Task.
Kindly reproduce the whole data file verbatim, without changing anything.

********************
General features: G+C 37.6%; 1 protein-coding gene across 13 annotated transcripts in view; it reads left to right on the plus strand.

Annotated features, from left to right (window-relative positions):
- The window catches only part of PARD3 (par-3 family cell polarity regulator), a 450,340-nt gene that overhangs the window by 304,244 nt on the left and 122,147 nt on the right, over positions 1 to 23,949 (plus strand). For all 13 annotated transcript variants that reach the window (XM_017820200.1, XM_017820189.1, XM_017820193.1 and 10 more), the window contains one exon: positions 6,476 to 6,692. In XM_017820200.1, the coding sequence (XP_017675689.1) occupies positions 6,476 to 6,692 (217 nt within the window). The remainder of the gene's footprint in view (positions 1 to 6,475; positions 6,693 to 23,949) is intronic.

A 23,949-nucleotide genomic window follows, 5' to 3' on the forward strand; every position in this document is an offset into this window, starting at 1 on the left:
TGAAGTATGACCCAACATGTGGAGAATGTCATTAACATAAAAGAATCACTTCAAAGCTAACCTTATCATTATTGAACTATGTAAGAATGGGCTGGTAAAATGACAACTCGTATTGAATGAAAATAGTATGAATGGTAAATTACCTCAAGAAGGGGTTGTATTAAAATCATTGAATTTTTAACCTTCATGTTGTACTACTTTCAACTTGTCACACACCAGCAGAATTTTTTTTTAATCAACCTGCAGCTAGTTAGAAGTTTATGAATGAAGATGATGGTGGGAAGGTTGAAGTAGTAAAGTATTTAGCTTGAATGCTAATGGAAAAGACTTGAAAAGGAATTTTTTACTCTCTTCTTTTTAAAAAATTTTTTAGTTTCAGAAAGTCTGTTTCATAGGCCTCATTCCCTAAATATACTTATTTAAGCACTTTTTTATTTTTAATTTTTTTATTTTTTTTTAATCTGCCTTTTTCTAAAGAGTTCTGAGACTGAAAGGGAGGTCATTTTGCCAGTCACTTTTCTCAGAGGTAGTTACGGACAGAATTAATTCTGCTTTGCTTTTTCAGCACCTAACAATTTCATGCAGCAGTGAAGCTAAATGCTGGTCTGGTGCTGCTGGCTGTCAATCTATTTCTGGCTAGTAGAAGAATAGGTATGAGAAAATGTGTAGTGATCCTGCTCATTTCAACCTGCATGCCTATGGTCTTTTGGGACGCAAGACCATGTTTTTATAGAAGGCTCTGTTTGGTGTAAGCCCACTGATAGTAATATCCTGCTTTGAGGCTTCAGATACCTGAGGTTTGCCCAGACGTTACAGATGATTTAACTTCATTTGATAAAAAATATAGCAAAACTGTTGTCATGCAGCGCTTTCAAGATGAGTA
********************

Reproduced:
General features: G+C 37.6%; 1 protein-coding gene across 13 annotated transcripts in view; it reads left to right on the plus strand.

Annotated features, from left to right (window-relative positions):
- The window catches only part of PARD3 (par-3 family cell polarity regulator), a 450,340-nt gene that overhangs the window by 304,244 nt on the left and 122,147 nt on the right, over positions 1 to 23,949 (plus strand). For all 13 annotated transcript variants that reach the window (XM_017820200.1, XM_017820189.1, XM_017820193.1 and 10 more), the window contains one exon: positions 6,476 to 6,692. In XM_017820200.1, the coding sequence (XP_017675689.1) occupies positions 6,476 to 6,692 (217 nt within the window). The remainder of the gene's footprint in view (positions 1 to 6,475; positions 6,693 to 23,949) is intronic.

A 23,949-nucleotide genomic window follows, 5' to 3' on the forward strand; every position in this document is an offset into this window, starting at 1 on the left:
TGAAGTATGACCCAACATGTGGAGAATGTCATTAACATAAAAGAATCACTTCAAAGCTAACCTTATCATTATTGAACTATGTAAGAATGGGCTGGTAAAATGACAACTCGTATTGAATGAAAATAGTATGAATGGTAAATTACCTCAAGAAGGGGTTGTATTAAAATCATTGAATTTTTAACCTTCATGTTGTACTACTTTCAACTTGTCACACACCAGCAGAATTTTTTTTTAATCAACCTGCAGCTAGTTAGAAGTTTATGAATGAAGATGATGGTGGGAAGGTTGAAGTAGTAAAGTATTTAGCTTGAATGCTAATGGAAAAGACTTGAAAAGGAATTTTTTACTCTCTTCTTTTTAAAAAATTTTTTAGTTTCAGAAAGTCTGTTTCATAGGCCTCATTCCCTAAATATACTTATTTAAGCACTTTTTTATTTTTAATTTTTTTATTTTTTTTTAATCTGCCTTTTTCTAAAGAGTTCTGAGACTGAAAGGGAGGTCATTTTGCCAGTCACTTTTCTCAGAGGTAGTTACGGACAGAATTAATTCTGCTTTGCTTTTTCAGCACCTAACAATTTCATGCAGCAGTGAAGCTAAATGCTGGTCTGGTGCTGCTGGCTGTCAATCTATTTCTGGCTAGTAGAAGAATAGGTATGAGAAAATGTGTAGTGATCCTGCTCATTTCAACCTGCATGCCTATGGTCTTTTGGGACGCAAGACCATGTTTTTATAGAAGGCTCTGTTTGGTGTAAGCCCACTGATAGTAATATCCTGCTTTGAGGCTTCAGATACCTGAGGTTTGCCCAGACGTTACAGATGATTTAACTTCATTTGATAAAAAATATAGCAAAACTGTTGTCATGCAGCGCTTTCAAGATGAGTA